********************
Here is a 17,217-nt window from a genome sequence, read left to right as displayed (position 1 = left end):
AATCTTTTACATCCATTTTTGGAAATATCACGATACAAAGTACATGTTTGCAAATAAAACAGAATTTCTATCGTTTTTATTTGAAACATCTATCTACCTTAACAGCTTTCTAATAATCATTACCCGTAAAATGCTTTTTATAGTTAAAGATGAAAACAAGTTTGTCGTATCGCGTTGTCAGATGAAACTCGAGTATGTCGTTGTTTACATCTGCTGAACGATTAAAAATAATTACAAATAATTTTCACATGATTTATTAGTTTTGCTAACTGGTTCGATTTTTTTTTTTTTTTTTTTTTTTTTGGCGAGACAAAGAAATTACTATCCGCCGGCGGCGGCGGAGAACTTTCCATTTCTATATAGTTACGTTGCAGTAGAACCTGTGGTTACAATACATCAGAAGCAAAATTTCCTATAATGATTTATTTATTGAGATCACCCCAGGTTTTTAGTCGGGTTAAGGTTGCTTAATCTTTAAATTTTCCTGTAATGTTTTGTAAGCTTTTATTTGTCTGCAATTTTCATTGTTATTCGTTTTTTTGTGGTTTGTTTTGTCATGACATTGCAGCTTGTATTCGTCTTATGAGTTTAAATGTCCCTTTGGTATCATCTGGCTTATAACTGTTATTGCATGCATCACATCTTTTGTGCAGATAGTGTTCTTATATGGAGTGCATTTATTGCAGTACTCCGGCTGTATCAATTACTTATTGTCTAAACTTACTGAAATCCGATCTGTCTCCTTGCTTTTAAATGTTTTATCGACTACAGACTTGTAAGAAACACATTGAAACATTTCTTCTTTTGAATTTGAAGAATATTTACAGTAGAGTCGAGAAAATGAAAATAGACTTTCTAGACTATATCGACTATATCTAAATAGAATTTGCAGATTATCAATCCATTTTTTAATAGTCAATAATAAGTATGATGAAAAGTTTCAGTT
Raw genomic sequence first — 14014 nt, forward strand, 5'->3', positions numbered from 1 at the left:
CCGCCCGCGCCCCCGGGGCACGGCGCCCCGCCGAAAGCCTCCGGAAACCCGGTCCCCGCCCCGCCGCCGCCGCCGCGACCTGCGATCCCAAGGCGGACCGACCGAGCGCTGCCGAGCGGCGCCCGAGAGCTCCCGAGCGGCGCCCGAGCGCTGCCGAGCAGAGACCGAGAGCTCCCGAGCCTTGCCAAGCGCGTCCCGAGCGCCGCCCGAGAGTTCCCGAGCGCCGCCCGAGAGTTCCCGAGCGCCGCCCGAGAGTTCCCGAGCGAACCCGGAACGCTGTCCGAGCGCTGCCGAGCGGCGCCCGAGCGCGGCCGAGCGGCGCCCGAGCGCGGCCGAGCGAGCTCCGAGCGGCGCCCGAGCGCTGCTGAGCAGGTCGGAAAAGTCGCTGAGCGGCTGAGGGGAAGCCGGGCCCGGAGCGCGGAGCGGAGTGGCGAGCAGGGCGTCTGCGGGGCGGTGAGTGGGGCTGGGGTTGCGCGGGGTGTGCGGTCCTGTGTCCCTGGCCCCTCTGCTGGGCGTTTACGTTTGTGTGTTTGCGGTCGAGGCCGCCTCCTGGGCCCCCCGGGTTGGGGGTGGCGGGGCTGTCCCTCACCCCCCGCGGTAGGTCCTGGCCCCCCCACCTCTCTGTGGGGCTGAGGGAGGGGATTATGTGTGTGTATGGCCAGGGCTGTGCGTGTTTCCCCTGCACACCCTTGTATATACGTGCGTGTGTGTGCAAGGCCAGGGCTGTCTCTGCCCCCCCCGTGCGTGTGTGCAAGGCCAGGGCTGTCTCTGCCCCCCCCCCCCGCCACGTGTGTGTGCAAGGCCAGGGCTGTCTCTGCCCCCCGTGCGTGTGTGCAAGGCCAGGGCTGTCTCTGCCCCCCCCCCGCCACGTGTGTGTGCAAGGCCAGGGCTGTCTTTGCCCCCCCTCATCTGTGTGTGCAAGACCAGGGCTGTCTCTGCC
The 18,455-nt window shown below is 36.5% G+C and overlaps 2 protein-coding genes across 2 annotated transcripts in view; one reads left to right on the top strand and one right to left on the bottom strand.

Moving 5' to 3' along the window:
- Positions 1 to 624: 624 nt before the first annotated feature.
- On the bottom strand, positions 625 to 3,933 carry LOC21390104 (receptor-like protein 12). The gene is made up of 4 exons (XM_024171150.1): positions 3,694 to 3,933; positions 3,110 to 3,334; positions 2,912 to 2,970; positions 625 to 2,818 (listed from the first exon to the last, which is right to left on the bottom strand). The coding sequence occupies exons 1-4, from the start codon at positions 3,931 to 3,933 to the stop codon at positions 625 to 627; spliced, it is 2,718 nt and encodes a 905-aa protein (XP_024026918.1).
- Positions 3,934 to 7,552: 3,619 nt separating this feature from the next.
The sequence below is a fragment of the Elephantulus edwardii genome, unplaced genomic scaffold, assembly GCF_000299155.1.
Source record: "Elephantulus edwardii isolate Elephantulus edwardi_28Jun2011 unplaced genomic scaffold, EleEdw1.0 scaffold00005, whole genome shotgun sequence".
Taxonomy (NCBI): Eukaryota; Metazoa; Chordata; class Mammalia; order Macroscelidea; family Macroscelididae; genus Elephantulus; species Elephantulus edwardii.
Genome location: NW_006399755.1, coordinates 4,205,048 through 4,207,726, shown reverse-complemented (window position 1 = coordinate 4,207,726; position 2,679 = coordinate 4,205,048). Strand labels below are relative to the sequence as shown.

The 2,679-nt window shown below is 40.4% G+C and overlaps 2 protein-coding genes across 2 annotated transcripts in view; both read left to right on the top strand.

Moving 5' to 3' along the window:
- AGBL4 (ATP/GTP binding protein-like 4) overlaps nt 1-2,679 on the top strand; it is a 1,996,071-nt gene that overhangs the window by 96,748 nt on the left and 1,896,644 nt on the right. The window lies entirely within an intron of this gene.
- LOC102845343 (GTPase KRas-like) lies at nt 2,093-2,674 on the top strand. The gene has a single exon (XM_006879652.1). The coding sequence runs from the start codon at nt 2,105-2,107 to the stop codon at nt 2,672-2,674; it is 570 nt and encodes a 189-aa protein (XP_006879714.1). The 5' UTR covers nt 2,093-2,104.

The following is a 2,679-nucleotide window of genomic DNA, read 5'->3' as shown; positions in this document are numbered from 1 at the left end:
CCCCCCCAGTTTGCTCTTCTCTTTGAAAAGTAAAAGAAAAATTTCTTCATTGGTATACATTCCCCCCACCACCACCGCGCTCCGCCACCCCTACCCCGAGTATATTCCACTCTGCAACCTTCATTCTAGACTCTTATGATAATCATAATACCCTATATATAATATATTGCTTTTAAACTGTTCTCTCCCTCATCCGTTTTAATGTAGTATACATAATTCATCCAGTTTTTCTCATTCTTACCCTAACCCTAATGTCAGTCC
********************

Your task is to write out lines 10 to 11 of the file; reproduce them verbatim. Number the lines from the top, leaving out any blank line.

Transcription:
The sequence below is a fragment of the Elephantulus edwardii genome, unplaced genomic scaffold, assembly GCF_000299155.1.
Source record: "Elephantulus edwardii isolate Elephantulus edwardi_28Jun2011 unplaced genomic scaffold, EleEdw1.0 scaffold00005, whole genome shotgun sequence".